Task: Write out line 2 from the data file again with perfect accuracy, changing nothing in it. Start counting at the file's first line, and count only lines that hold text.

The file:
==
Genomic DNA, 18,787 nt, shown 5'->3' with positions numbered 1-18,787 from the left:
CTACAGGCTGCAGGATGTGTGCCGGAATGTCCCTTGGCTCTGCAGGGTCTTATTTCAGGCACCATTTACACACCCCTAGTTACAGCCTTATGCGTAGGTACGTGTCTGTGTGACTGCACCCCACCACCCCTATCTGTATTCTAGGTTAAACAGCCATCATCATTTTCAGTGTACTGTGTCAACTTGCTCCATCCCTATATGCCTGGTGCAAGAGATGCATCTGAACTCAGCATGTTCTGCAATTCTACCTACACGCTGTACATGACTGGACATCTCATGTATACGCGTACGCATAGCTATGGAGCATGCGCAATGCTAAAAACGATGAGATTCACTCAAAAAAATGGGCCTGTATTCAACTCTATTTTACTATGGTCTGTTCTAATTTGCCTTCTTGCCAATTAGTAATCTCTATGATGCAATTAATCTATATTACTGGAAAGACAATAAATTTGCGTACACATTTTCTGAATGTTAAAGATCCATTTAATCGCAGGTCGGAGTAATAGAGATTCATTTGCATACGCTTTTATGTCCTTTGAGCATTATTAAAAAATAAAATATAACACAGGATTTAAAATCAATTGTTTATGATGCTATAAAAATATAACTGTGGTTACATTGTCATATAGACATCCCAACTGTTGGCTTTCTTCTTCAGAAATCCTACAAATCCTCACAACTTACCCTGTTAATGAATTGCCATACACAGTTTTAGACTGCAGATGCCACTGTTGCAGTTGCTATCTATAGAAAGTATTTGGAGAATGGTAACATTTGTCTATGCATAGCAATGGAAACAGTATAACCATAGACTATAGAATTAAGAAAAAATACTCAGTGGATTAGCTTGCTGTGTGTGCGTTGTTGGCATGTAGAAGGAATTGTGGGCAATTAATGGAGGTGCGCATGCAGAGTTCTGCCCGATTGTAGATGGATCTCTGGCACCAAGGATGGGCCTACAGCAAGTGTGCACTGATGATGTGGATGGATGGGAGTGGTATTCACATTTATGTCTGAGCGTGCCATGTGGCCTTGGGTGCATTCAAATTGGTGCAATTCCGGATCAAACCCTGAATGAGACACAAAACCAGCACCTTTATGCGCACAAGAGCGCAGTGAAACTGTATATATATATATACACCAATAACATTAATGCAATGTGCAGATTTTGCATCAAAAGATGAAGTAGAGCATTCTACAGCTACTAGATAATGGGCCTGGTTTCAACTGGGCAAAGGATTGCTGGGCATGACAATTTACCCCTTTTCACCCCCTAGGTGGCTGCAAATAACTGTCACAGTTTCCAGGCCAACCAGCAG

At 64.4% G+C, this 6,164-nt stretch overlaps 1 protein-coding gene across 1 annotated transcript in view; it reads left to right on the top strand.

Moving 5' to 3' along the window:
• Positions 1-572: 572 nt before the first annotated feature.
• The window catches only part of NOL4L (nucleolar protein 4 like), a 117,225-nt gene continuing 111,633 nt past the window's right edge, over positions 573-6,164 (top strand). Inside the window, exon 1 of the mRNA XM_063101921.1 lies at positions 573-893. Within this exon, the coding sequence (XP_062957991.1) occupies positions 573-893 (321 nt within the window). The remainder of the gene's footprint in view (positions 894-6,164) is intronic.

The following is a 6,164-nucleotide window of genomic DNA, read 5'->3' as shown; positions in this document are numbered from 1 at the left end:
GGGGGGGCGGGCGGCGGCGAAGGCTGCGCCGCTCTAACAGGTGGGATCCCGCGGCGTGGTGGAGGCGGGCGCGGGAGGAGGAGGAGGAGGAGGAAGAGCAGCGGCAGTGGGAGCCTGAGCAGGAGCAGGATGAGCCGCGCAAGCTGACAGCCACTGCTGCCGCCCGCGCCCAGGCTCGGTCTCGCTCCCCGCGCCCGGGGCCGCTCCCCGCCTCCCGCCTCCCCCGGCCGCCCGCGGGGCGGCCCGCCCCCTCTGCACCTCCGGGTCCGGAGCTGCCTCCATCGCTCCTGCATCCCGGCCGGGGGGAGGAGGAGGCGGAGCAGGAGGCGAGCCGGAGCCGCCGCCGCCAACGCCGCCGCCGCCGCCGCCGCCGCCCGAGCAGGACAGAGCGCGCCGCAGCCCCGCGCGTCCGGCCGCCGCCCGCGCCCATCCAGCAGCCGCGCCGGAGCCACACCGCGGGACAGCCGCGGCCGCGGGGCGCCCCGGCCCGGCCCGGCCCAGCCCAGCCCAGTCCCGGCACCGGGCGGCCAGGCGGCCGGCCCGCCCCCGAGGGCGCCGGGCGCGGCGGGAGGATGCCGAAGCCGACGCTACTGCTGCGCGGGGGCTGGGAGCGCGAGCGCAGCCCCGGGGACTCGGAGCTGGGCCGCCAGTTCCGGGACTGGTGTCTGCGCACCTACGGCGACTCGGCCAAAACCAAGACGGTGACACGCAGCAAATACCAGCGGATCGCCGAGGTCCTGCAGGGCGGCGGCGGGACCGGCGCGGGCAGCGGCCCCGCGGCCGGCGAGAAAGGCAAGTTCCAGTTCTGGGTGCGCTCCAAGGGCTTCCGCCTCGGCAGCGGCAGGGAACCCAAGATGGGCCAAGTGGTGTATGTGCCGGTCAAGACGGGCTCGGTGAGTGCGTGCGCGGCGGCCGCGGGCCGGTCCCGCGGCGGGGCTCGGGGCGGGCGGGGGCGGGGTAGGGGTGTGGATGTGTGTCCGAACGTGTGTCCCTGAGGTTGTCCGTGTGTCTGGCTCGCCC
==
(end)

CTACAGGCTGCAGGATGTGTGCCGGAATGTCCCTTGGCTCTGCAGGGTCTTATTTCAGGCACCATTTACACACCCCTAGTTACAGCCTTATGCGTAGGTACGTGTCTGTGTGACTGCACCCCACCACCCCTATCTGTATTCTAGGTTAAACAGCCATCATCATTTTCAGTGTACTGTGTCAACTTGCTCCATCCCTATATGCCTGGTGCAAGAGATGCATCTGAACTCAGCATGTTCTGCAATTCTACCTACACGCTGTACATGACTGGACATCTCATGTATACGCGTACGCATAGCTATGGAGCATGCGCAATGCTAAAAACGATGAGATTCACTCAAAAAAATGGGCCTGTATTCAACTCTATTTTACTATGGTCTGTTCTAATTTGCCTTCTTGCCAATTAGTAATCTCTATGATGCAATTAATCTATATTACTGGAAAGACAATAAATTTGCGTACACATTTTCTGAATGTTAAAGATCCATTTAATCGCAGGTCGGAGTAATAGAGATTCATTTGCATACGCTTTTATGTCCTTTGAGCATTATTAAAAAATAAAATATAACACAGGATTTAAAATCAATTGTTTATGATGCTATAAAAATATAACTGTGGTTACATTGTCATATAGACATCCCAACTGTTGGCTTTCTTCTTCAGAAATCCTACAAATCCTCACAACTTACCCTGTTAATGAATTGCCATACACAGTTTTAGACTGCAGATGCCACTGTTGCAGTTGCTATCTATAGAAAGTATTTGGAGAATGGTAACATTTGTCTATGCATAGCAATGGAAACAGTATAACCATAGACTATAGAATTAAGAAAAAATACTCAGTGGATTAGCTTGCTGTGTGTGCGTTGTTGGCATGTAGAAGGAATTGTGGGCAATTAATGGAGGTGCGCATGCAGAGTTCTGCCCGATTGTAGATGGATCTCTGGCACCAAGGATGGGCCTACAGCAAGTGTGCACTGATGATGTGGATGGATGGGAGTGGTATTCACATTTATGTCTGAGCGTGCCATGTGGCCTTGGGTGCATTCAAATTGGTGCAATTCCGGATCAAACCCTGAATGAGACACAAAACCAGCACCTTTATGCGCACAAGAGCGCAGTGAAACTGTATATATATATATACACCAATAACATTAATGCAATGTGCAGATTTTGCATCAAAAGATGAAGTAGAGCATTCTACAGCTACTAGATAATGGGCCTGGTTTCAACTGGGCAAAGGATTGCTGGGCATGACAATTTACCCCTTTTCACCCCCTAGGTGGCTGCAAATAACTGTCACAGTTTCCAGGCCAACCAGCAG